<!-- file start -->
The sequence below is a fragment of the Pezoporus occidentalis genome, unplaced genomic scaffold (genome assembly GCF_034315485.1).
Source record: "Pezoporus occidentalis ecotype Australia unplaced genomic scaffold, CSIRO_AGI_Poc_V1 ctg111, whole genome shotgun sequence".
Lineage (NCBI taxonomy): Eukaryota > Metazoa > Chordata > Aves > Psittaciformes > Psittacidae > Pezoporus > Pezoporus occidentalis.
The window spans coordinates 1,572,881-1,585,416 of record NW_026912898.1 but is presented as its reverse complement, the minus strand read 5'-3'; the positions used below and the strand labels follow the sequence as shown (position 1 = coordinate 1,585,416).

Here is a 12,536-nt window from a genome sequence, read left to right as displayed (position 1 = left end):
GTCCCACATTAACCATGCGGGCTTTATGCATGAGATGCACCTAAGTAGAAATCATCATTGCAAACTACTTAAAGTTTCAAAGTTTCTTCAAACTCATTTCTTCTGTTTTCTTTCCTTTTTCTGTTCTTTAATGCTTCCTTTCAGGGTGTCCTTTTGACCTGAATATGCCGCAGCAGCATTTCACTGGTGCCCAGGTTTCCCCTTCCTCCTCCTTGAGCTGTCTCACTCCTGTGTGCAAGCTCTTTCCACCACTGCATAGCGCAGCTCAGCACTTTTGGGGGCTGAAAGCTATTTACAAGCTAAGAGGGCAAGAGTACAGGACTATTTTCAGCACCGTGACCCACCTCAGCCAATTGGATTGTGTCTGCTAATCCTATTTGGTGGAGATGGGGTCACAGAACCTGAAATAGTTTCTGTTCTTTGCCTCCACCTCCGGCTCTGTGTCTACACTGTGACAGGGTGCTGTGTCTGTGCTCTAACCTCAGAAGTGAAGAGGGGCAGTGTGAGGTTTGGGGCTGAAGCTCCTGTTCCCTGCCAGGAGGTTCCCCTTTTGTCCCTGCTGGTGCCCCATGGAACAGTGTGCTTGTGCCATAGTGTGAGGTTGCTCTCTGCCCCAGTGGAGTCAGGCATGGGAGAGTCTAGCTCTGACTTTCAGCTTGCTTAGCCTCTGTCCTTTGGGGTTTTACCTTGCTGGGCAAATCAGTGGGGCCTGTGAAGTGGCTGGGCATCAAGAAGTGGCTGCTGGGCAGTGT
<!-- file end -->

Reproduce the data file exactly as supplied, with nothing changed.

The sequence below is a fragment of the Pezoporus occidentalis genome, unplaced genomic scaffold (genome assembly GCF_034315485.1).
Source record: "Pezoporus occidentalis ecotype Australia unplaced genomic scaffold, CSIRO_AGI_Poc_V1 ctg111, whole genome shotgun sequence".
Lineage (NCBI taxonomy): Eukaryota > Metazoa > Chordata > Aves > Psittaciformes > Psittacidae > Pezoporus > Pezoporus occidentalis.
The window spans coordinates 1,572,881-1,585,416 of record NW_026912898.1 but is presented as its reverse complement, the minus strand read 5'-3'; the positions used below and the strand labels follow the sequence as shown (position 1 = coordinate 1,585,416).

Here is a 12,536-nt window from a genome sequence, read left to right as displayed (position 1 = left end):
GTCCCACATTAACCATGCGGGCTTTATGCATGAGATGCACCTAAGTAGAAATCATCATTGCAAACTACTTAAAGTTTCAAAGTTTCTTCAAACTCATTTCTTCTGTTTTCTTTCCTTTTTCTGTTCTTTAATGCTTCCTTTCAGGGTGTCCTTTTGACCTGAATATGCCGCAGCAGCATTTCACTGGTGCCCAGGTTTCCCCTTCCTCCTCCTTGAGCTGTCTCACTCCTGTGTGCAAGCTCTTTCCACCACTGCATAGCGCAGCTCAGCACTTTTGGGGGCTGAAAGCTATTTACAAGCTAAGAGGGCAAGAGTACAGGACTATTTTCAGCACCGTGACCCACCTCAGCCAATTGGATTGTGTCTGCTAATCCTATTTGGTGGAGATGGGGTCACAGAACCTGAAATAGTTTCTGTTCTTTGCCTCCACCTCCGGCTCTGTGTCTACACTGTGACAGGGTGCTGTGTCTGTGCTCTAACCTCAGAAGTGAAGAGGGGCAGTGTGAGGTTTGGGGCTGAAGCTCCTGTTCCCTGCCAGGAGGTTCCCCTTTTGTCCCTGCTGGTGCCCCATGGAACAGTGTGCTTGTGCCATAGTGTGAGGTTGCTCTCTGCCCCAGTGGAGTCAGGCATGGGAGAGTCTAGCTCTGACTTTCAGCTTGCTTAGCCTCTGTCCTTTGGGGTTTTACCTTGCTGGGCAAATCAGTGGGGCCTGTGAAGTGGCTGGGCATCAAGAAGTGGCTGCTGGGCAGTGT